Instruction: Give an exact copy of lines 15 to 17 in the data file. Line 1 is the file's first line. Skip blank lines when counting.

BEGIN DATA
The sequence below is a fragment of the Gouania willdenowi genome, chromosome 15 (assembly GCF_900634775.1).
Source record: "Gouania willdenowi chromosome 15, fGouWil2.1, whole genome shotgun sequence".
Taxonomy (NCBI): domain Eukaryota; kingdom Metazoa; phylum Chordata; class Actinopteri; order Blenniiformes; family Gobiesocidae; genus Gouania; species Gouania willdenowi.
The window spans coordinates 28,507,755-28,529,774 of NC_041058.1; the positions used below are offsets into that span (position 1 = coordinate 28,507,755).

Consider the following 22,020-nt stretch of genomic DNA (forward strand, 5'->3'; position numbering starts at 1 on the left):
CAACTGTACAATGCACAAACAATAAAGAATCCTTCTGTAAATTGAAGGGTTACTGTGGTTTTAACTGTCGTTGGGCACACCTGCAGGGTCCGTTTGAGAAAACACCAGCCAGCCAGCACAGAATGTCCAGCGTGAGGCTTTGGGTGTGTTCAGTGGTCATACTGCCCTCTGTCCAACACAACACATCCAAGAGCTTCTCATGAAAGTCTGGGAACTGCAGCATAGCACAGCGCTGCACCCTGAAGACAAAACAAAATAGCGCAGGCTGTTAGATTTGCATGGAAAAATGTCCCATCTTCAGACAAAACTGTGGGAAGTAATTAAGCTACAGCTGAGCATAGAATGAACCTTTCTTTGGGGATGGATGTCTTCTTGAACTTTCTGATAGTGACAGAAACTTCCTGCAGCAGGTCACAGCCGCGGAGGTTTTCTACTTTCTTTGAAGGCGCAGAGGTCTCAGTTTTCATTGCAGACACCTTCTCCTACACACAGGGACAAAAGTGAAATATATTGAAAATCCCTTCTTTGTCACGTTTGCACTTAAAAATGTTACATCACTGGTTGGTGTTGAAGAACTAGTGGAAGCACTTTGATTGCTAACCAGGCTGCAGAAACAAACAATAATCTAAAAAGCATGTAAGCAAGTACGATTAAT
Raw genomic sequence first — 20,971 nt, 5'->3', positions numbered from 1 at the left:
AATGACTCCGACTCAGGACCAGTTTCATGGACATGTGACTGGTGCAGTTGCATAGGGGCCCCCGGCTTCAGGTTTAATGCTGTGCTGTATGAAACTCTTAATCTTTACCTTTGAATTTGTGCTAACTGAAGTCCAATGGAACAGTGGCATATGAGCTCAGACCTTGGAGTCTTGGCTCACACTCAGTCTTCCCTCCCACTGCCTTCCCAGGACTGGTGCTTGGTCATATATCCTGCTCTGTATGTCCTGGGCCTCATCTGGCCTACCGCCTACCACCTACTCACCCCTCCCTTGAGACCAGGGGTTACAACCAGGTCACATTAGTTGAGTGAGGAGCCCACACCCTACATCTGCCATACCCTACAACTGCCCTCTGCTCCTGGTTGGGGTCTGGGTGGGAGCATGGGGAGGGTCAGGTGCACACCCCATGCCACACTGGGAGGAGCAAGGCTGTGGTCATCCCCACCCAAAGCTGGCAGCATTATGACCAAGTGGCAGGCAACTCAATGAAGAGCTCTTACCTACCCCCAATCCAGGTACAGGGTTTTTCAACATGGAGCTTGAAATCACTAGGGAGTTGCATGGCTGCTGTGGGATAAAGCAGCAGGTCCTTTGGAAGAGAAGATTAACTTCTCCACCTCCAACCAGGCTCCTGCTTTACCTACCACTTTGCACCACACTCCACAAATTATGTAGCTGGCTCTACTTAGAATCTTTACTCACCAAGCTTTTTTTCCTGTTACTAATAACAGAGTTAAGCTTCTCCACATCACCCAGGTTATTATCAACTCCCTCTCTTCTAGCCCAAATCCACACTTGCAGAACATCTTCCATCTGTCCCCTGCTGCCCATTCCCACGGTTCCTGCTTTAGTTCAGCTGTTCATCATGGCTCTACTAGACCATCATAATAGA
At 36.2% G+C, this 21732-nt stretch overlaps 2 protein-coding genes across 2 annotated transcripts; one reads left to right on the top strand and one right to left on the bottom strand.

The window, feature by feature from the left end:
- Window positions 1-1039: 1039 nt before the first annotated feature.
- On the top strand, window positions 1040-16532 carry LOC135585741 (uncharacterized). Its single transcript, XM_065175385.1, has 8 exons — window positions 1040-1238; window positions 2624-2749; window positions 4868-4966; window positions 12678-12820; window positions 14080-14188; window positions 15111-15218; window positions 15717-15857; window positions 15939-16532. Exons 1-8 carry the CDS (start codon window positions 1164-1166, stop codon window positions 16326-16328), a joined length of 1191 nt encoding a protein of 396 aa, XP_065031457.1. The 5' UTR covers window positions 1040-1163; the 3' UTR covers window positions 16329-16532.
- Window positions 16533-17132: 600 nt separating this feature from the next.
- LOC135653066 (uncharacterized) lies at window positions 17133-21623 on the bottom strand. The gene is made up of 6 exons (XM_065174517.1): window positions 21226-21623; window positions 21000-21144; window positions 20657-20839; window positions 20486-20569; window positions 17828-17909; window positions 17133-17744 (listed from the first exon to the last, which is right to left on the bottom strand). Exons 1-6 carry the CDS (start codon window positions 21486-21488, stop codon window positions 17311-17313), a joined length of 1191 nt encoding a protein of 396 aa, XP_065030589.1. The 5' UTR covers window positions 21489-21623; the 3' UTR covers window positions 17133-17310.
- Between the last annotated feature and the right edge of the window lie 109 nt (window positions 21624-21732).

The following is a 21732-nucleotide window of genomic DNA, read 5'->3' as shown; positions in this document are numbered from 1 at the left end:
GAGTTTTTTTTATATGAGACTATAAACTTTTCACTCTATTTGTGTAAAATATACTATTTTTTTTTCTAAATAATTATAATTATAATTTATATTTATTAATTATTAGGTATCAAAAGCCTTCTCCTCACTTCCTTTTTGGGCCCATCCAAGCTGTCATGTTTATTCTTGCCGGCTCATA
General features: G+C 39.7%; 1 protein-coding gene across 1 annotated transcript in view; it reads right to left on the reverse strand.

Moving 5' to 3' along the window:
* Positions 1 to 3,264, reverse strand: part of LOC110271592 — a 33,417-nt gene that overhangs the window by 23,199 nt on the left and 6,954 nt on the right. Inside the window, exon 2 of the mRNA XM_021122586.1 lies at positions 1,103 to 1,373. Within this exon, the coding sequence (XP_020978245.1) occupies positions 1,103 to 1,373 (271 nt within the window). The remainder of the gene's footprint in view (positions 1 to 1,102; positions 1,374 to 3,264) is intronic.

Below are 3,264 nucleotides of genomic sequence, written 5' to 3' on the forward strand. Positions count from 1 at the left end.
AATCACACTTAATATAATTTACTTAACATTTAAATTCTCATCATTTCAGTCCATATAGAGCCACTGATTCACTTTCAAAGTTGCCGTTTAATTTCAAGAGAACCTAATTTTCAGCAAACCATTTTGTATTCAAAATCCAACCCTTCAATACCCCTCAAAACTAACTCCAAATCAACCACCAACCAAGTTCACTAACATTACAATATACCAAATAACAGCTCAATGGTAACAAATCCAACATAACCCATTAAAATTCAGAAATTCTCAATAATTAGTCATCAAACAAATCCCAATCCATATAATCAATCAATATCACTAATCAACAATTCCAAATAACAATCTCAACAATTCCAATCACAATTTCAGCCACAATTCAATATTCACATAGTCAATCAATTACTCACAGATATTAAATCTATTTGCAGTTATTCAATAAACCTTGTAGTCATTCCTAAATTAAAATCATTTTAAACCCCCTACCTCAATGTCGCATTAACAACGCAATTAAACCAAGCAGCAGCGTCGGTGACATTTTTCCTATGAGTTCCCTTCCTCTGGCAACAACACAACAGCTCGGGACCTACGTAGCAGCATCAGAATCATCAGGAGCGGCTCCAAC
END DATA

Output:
- Between the last annotated feature and the right edge of the window lie 109 nt (window positions 21624-21732).

The following is a 21732-nucleotide window of genomic DNA, read 5'->3' as shown; positions in this document are numbered from 1 at the left end:
GAGTTTTTTTTATATGAGACTATAAACTTTTCACTCTATTTGTGTAAAATATACTATTTTTTTTTCTAAATAATTATAATTATAATTTATATTTATTAATTATTAGGTATCAAAAGCCTTCTCCTCACTTCCTTTTTGGGCCCATCCAAGCTGTCATGTTTATTCTTGCCGGCTCATA